One local musical theatre performer planned to avoid Candy Man. He thought it wrong for a white man to play a black man.
But Candy Man isn’t a dramatized version of Sammy Davis Jr’s life; it is – in Wayne Scott Kermond’s words – “a homage.”
In 1986, Kermond had a role in Guys & Dolls. After the show, Davis came to the green room and said to Kermond: “We need young cats like you, to take over from old cats like me.”
So if it’s not the story of Davis’s life, what is it? Kermond weaves stories from Davis’s life – and his own – and uses Davis songs like a writer uses punctuation marks: to add meaning to the tales.
In “Sing Sing Sing”, the last song of the first act, the energy peaks. The second act opens at the same intensity and it builds from there. A height is reached with the tap-dancing, but the energetic climax comes from an unexpected twist – which doubles as a great marketing strategy – which I won’t spoil.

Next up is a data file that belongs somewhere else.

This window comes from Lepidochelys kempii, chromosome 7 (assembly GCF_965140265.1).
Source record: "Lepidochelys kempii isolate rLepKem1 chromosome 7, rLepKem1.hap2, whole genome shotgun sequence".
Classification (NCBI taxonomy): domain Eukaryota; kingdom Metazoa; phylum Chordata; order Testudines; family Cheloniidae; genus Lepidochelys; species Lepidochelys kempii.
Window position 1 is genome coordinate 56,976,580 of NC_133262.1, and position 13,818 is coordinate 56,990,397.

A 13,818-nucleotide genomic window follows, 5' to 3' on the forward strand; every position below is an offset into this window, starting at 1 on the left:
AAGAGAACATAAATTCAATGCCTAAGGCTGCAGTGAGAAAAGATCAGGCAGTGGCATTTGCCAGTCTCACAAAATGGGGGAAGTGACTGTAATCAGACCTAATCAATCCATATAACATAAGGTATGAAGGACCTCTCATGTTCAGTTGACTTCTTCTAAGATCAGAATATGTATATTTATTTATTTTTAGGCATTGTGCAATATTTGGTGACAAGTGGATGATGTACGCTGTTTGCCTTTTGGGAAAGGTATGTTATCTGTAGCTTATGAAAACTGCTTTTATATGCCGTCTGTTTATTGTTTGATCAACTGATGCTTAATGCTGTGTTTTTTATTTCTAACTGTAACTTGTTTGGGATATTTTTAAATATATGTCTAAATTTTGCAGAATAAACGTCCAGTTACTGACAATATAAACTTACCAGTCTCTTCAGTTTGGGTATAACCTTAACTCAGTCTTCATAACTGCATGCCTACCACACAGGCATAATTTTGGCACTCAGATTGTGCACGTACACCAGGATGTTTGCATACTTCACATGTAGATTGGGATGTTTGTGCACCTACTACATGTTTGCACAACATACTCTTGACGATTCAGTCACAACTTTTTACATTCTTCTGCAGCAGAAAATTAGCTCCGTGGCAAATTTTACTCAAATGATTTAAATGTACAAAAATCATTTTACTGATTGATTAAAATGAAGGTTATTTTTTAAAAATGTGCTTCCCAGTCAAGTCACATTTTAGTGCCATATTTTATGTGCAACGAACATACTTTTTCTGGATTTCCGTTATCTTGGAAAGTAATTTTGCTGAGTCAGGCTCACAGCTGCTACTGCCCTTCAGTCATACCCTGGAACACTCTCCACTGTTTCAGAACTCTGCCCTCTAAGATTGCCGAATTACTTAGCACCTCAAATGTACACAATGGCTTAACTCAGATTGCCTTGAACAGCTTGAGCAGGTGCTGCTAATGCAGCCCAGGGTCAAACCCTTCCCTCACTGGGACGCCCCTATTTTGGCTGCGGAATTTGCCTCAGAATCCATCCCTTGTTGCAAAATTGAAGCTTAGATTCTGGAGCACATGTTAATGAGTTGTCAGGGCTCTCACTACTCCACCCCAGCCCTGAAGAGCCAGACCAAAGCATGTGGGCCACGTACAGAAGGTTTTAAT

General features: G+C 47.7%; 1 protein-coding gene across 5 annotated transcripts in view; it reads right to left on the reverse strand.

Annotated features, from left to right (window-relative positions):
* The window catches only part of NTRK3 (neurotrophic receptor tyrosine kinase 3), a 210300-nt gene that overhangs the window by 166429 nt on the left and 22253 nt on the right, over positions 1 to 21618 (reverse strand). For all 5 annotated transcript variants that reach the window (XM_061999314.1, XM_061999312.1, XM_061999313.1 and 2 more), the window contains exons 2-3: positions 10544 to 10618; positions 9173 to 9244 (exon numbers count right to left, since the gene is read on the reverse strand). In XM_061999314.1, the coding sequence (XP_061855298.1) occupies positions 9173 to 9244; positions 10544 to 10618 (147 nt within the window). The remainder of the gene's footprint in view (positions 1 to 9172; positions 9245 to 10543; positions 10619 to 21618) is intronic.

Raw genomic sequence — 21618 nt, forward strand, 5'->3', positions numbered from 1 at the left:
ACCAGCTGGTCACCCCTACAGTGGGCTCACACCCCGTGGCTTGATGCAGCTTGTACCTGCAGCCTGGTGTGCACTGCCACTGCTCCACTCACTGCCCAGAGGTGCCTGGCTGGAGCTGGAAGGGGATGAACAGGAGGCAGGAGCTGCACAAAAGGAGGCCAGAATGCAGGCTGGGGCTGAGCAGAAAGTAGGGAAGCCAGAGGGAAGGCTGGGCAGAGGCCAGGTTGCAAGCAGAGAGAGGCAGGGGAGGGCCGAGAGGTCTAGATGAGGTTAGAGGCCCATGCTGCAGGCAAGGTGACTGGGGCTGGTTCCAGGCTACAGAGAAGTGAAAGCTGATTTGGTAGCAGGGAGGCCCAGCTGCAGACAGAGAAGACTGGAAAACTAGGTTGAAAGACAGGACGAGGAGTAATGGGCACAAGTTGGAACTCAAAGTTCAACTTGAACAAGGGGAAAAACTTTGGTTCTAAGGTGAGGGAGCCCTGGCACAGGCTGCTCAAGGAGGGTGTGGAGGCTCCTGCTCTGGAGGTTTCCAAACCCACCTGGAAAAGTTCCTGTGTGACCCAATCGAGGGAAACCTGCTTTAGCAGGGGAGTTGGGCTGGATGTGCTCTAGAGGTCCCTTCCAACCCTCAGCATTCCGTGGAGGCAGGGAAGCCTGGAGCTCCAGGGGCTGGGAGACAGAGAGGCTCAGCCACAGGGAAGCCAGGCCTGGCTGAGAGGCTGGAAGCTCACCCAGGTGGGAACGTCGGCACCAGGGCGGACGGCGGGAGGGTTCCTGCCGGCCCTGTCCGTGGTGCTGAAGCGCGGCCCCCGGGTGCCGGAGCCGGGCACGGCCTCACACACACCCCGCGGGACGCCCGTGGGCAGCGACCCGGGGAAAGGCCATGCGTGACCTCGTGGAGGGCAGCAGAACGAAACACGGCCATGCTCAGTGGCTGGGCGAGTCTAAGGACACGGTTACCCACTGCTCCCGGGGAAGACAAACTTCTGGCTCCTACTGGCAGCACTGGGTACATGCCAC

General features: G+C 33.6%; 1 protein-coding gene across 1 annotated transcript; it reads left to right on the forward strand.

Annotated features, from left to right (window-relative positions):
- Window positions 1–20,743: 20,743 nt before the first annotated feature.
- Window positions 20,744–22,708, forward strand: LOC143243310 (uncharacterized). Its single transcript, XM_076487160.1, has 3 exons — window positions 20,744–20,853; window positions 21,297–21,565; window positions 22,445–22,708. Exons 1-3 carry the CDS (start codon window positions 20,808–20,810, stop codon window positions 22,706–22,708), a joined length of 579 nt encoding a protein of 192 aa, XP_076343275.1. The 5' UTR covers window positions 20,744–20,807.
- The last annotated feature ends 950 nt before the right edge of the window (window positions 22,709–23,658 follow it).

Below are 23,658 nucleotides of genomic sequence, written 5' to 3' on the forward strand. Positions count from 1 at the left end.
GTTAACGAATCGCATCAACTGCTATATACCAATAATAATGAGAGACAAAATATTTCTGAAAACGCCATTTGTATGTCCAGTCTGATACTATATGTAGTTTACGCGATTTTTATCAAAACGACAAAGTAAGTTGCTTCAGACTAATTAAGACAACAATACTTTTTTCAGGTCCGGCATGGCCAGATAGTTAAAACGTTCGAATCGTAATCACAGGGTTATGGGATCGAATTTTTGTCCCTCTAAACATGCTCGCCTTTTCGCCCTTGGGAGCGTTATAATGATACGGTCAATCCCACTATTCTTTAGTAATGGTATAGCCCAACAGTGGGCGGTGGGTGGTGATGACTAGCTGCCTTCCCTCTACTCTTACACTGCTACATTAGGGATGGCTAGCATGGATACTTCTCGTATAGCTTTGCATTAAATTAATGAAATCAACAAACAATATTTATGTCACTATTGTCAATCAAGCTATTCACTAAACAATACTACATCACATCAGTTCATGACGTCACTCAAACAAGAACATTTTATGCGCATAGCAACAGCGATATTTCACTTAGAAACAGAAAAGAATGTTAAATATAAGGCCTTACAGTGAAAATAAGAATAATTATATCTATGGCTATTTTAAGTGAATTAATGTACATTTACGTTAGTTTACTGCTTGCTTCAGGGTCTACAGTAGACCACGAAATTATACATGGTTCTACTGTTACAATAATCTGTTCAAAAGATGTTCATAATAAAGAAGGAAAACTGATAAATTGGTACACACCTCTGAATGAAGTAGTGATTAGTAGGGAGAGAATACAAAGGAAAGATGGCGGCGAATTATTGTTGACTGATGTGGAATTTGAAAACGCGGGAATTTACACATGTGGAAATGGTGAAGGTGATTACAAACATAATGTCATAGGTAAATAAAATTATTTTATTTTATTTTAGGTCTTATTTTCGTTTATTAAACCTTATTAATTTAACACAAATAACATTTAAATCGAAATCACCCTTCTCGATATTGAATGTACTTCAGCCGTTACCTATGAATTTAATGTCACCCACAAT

Apart from his other skills, Kermond carries the audience across a gamut of emotions, choosing the right one to express the heart of the song.
While the show isn’t a biography, you leave with insight into Sammy Davis Jr. Along the way, Candy Man delivers great showmanship.
Daniel G. Taylor